How To Get Enough Calcium Without Eating Dairy Products

There is more calcium in the body than any other mineral, and it has several important functions.

Calcium is a very important mineral in human metabolism, making up about 1-2% of an adult human’s body weight.

How much calcium do we really need?

Many parents, including me, find that toddlers on solid foods easily develop a pretty severe dairy allergy.

I considered taking a calcium supplement, but then I decided to research it first since I was still nursing. I was glad I did, because what I found surprised me!

I found that many people are allergic or intolerant to dairy. Some estimate said that as many as 6 out of 10 people may have some reaction to dairy. If over half the population may respond negatively in some way, it made me wonder about the biological need for dairy anyway.

It turns out, there are many foods that are just as high (if not higher) in calcium than dairy products. I just had a firmly entrenched idea that ‘dairy=calcium’ thanks to all the ads I saw growing up.

Calcium is one of the most abundant minerals in the human body and while we associate it with bone and tooth health, it is also important for muscle development, healthy blood pressure, and skin health.

The recommended daily allowance (RDA) of calcium is 1,000 mg for men and 1,200 mg for women per day. But it turns out that it isn’t as simple as that. Not all calcium we consume is absorbed and the amount we need to consume daily varies depending on the source of the calcium.

For instance, about 32-33% of the calcium from dairy products is absorbed. Our body actually needs 300-400 mg of calcium per day, but with dairy, this means we need to consume close to the RDA to get that level with the reduced absorption rate.

Other food sources are more absorbable such as dark leafy greens, bone broth, fish with bones, and even carrots. Some foods like spinach, which is often suggested as a good dietary source of calcium, are only 5% absorbable, which make them a great source of other nutrients, but not a good source of calcium.

Too much calcium?

Overzealous marketing from the dairy industry may have us believe that calcium is a wonder-mineral (it is) and that the more we consume the better (not so much), but in this case, the dose makes the poison.

Consuming too much calcium can lead to increased risk of kidney stones, heart disease and more. Calcium is vital for regulating the body’s pH, but not in the acid/alkaline balance way that has been so popular. Supplemental intake of calcium can be problematic, but dietary intake of calcium is considered safe and healthy:

“Beyond being ineffective for bone health, calcium supplements are associated with some pretty serious health risks. Studies on the relationship between calcium and cardiovascular disease (CVD) suggest that dietary intake of calcium protects against heart disease, but supplemental calcium may increase the risk.

A large study of 24,000 men and women aged 35–64 years published in the British Medical Journal (BMJ) in 2012 found that those who used calcium supplements had a 139% greater risk of heart attack during the 11-year study period, while intake of calcium from food did not increase the risk.  A meta-analysis of studies involving more than 12,000 participants also published in BMJ found that calcium supplementation increases the risk of heart attack by 31%, stroke by 20% and death from all causes by 9%.”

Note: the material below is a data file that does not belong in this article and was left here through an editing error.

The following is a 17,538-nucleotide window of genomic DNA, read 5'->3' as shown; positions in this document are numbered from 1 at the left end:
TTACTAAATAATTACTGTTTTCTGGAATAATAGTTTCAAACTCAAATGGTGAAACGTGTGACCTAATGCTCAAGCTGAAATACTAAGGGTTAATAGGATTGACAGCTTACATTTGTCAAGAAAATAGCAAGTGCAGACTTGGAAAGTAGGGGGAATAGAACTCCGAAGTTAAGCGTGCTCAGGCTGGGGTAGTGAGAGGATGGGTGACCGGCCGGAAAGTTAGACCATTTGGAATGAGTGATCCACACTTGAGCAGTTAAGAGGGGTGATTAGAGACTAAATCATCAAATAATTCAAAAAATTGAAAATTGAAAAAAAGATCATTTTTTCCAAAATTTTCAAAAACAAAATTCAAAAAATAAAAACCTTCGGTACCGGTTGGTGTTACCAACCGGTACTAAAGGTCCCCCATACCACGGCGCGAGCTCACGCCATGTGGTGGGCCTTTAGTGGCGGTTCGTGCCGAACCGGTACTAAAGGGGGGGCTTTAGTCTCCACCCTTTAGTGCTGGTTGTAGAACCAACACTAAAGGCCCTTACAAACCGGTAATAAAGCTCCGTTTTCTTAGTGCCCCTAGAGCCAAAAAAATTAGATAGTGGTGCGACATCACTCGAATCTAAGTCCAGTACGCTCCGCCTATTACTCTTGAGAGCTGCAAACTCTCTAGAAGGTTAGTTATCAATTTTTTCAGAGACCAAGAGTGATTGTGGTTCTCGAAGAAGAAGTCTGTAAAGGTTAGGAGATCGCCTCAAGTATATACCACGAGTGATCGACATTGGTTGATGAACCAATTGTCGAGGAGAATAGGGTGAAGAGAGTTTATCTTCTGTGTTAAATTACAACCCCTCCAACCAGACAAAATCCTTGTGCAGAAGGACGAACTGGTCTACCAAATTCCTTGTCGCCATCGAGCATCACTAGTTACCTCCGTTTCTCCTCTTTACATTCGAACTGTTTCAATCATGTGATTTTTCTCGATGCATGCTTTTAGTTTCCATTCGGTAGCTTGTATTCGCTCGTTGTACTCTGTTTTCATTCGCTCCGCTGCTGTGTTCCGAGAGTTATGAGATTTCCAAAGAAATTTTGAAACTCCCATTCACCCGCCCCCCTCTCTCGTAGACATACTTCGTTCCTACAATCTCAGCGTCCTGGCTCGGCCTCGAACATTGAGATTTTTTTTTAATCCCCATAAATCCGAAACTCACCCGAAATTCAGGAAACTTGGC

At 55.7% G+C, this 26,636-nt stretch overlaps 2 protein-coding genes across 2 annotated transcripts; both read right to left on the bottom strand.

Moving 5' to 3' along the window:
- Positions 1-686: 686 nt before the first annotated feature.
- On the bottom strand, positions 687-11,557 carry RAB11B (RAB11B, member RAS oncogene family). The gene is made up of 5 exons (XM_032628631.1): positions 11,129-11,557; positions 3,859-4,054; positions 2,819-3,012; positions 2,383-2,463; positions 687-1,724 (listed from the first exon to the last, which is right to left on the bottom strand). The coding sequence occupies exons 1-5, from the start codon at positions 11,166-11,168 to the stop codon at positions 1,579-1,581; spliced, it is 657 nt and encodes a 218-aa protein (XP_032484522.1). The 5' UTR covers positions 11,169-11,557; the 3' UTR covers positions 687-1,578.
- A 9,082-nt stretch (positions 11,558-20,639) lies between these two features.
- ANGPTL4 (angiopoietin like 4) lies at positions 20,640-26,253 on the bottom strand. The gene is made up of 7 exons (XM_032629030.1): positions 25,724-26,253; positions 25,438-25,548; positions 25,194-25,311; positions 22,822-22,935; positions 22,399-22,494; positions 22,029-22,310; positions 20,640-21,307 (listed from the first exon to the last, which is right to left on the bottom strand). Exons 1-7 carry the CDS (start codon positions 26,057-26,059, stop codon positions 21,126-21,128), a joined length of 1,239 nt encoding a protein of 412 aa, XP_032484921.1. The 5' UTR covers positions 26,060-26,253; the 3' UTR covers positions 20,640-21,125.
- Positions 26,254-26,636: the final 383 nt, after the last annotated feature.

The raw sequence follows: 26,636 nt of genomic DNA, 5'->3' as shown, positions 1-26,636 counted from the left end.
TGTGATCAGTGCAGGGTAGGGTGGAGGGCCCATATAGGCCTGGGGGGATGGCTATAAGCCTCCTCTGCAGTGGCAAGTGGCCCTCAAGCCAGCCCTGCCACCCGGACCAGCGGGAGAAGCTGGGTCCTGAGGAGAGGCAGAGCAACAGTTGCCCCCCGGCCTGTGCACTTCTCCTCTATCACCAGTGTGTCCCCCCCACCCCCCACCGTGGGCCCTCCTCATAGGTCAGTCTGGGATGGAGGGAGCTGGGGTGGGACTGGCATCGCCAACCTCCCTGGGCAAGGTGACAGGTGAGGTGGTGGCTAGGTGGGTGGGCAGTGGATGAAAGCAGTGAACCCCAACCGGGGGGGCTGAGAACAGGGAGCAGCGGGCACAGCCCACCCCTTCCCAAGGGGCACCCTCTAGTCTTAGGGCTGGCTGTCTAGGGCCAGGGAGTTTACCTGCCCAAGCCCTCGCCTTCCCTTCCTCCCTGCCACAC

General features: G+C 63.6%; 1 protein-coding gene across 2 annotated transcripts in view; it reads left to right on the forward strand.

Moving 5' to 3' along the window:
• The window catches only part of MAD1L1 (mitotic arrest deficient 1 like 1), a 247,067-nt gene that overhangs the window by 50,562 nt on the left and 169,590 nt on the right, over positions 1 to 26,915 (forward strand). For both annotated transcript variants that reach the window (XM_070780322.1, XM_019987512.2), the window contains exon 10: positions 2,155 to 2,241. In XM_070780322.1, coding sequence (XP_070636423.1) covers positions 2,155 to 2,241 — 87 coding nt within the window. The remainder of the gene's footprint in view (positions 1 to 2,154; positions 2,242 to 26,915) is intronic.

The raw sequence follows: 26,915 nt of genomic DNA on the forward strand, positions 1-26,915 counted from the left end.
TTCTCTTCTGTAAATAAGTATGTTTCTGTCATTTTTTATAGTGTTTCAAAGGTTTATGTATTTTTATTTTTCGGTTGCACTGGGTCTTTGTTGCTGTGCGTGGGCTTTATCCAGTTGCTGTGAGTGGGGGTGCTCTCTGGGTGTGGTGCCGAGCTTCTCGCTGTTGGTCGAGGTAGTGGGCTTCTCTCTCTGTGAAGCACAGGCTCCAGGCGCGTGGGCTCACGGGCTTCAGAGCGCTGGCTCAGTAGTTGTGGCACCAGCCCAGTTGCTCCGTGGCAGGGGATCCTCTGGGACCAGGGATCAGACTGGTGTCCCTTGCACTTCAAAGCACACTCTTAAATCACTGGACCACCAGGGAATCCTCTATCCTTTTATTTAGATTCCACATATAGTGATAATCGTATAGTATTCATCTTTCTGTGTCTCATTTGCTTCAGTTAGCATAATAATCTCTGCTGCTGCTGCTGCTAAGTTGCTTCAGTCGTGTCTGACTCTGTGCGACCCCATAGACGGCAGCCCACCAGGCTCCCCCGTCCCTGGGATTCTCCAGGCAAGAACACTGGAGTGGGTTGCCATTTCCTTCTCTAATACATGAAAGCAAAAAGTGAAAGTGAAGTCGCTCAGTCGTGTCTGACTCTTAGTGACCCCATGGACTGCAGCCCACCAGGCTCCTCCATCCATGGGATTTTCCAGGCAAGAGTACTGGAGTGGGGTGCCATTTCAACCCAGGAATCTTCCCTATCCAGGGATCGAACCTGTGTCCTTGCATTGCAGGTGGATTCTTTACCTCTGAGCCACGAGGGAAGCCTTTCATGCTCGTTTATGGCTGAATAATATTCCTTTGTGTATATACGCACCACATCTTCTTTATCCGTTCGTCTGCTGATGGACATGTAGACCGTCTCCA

To be safe, calcium should be consumed from food sources and not synthetic supplements or artificially fortified foods. Foods like orange juice, breakfast cereals and many breads and crackers are fortified with calcium and also contribute to calcium consumption (though they are not recommendable).

Confounding factors

Calcium consumption also doesn’t exist in a vacuum. Just because calcium enters the body, it doesn’t mean it is correctly used by the body.

Vitamin D and magnesium are both necessary for the body to use calcium and without these, calcium won’t be absorbed correctly. A study showed that people who were deficient in Vitamin D only absorbed 14% of the calcium from food while those with adequate Vitamin D levels absorbed 58% of the calcium from their food.

Many natural food sources of calcium (like fatty fish with bones in) are also good sources of Vitamin D which is another reason the calcium in these foods is more absorbable.

Calcium and magnesium are both needed by the body, but they must be combined in the proper ratio to be used correctly. Our modern diet is often very high in calcium from synthetic sources and low in sources of magnesium.

The body uses magnesium to convert vitamin D into its active form so that it can be used in calcium absorption. Magnesium is also used in the creation of the hormone calcitonin. This hormone is vital for bone health and keeping calcium in the bones and not in the blood stream, lowering the likelihood of osteoporosis, some forms of arthritis, heart attack and kidney stones.

Vitamin K is also important for calcium synthesis. It helps keep calcium in bones and out of arteries and muscles. K1 is found in dark leafy greens like kale, collard, and Swiss chard, and Vitamin K2 (also called activator) is found in butter from grass fed cows (but not grain fed!), chicken livers and natto.

A diet high in phytic acid (found in grains) can also inhibit proper calcium uptake and use in the body.

Remember: Consuming calcium without magnesium, Vitamin K and Vitamin D is at best ineffective and possibly dangerous.

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